I am reading about the mediation test example from the lavaan package here:
Specifically, they fit the model:
set.seed(1234) X <- rnorm(100) M <- 0.5*X + rnorm(100) Y <- 0.7*M + rnorm(100) Data <- data.frame(X = X, Y = Y, M = M) model <- ' # direct effect Y ~ c*X # mediator M ~ a*X Y ~ b*M # indirect effect (a*b) ab := a*b # total effect total := c + (a*b) ' fit <- sem(model, data = Data) summary(fit)
which produces the following output:
Regressions: Estimate Std.Err Z-value P(>|z|) Y ~ X (c) 0.036 0.104 0.348 0.728 M ~ X (a) 0.474 0.103 4.613 0.000 Y ~ M (b) 0.788 0.092 8.539 0.000 Variances: Estimate Std.Err Z-value P(>|z|) Y 0.898 0.127 7.071 0.000 M 1.054 0.149 7.071 0.000 Defined Parameters: Estimate Std.Err Z-value P(>|z|) ab 0.374 0.092 4.059 0.000 total 0.410 0.125 3.287 0.001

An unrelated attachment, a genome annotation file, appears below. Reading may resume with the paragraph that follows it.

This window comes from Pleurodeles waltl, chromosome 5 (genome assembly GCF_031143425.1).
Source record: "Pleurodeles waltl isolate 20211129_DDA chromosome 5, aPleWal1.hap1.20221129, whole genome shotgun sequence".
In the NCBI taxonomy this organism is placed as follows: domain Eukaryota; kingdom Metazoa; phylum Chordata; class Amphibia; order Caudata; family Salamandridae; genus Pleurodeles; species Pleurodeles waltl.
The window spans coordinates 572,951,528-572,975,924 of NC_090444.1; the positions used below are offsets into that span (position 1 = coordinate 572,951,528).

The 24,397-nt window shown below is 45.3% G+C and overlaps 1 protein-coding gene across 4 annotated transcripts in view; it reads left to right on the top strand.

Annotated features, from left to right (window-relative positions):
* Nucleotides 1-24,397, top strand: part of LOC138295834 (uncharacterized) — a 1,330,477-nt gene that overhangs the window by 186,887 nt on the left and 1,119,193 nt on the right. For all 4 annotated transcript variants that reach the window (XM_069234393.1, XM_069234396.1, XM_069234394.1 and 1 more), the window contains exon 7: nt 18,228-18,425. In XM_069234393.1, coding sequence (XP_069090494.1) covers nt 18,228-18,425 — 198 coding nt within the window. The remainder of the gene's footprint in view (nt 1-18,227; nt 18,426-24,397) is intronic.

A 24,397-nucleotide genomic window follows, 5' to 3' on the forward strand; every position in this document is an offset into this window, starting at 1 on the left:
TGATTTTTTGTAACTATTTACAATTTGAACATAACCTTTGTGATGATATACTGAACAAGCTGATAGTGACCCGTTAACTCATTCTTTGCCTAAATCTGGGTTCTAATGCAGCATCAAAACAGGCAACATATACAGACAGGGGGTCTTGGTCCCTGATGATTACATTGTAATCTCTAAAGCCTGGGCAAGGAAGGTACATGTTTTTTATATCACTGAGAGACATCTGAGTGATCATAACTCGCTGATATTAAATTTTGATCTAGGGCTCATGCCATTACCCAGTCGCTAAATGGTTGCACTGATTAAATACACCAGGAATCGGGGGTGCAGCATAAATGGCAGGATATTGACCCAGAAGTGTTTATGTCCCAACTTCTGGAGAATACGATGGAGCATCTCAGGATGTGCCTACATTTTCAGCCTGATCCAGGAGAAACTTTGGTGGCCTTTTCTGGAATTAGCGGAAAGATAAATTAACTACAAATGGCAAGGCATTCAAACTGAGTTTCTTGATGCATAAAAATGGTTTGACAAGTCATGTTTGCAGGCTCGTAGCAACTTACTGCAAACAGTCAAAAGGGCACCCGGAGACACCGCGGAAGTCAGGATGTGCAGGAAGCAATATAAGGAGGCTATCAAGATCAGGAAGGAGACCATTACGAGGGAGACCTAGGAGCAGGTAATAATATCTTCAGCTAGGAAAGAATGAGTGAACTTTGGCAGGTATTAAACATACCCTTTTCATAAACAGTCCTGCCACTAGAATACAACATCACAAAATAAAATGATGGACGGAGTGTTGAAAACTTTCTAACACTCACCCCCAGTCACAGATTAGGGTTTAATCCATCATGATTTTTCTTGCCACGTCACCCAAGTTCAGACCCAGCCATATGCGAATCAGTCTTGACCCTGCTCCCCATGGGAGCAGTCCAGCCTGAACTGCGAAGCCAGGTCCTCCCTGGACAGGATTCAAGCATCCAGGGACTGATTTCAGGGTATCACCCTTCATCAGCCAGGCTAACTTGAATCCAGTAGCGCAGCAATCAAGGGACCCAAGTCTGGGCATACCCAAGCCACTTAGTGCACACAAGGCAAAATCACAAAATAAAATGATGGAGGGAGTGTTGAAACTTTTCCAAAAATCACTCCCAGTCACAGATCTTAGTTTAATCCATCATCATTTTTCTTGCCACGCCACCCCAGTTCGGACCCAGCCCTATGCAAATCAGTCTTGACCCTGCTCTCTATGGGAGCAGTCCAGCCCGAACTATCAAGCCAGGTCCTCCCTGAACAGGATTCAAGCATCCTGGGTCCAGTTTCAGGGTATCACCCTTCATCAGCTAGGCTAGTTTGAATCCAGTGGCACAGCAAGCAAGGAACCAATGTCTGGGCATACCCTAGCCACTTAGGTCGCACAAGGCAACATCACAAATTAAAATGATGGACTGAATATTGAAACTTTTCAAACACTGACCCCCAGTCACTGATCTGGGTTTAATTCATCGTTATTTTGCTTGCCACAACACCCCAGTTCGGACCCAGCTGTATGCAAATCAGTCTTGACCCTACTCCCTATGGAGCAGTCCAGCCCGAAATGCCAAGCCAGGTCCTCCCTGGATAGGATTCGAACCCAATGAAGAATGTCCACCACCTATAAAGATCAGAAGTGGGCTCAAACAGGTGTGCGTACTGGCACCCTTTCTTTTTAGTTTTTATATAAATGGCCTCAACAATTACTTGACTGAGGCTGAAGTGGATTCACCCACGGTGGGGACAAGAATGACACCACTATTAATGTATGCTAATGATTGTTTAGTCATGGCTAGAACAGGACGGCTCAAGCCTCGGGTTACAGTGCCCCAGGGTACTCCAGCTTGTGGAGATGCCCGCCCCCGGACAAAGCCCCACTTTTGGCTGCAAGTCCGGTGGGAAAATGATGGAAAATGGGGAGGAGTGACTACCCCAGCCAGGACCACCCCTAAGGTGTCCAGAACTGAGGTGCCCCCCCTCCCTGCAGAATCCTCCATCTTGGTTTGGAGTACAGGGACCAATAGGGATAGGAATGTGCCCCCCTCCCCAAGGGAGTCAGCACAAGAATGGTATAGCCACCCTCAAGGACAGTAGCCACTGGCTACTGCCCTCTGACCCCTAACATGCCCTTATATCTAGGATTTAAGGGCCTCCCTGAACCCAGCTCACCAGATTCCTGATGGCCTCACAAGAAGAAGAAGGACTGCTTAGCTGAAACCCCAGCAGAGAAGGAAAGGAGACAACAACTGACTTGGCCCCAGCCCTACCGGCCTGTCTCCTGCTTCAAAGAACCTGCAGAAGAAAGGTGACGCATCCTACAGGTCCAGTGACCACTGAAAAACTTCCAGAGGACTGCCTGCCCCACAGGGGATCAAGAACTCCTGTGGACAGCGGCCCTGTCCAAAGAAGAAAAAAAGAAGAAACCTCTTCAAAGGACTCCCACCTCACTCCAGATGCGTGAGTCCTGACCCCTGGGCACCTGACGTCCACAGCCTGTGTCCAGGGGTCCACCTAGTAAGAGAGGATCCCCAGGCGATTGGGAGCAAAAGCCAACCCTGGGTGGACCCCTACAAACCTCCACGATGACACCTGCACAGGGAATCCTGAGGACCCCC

The summary shows that the so called "direct effect", which is expressed as a bivariate regression of $Y$ on $X$, has an effect labeled "c", and the total effect is the sum of the direct effect and the indirect effect. I was under the impression that a regression of an outcome onto an exposure not adjusting for the mediator summarized the total effect, and if you included the mediator in such a model, the conditional effect of the exposure is the direct effect. Indeed this is the case if one fits linear regression models.
lm(Y~X, data=Data) gives:
Coefficients: Estimate Std. Error t value Pr(>|t|) (Intercept) 0.1929 0.1274 1.513 0.13339 X 0.4100 0.1260 3.254 0.00156 **
which is, in the lavaan example, what was called the "Direct" effect but which numerically equals the "total" effect. In order to get lavaan's "direct" effect, I fit the model
lm(Y~X+M) and get:
Coefficients: Estimate Std. Error t value Pr(>|t|) (Intercept) 0.16358 0.09747 1.678 0.0965 . X 0.03635 0.10605 0.343 0.7325 M 0.78832 0.09373 8.410 3.58e-13 ***
Which is conditional on M.
Can someone explains how SEM works in this fashion to "sequentially condition" the regression models as specified?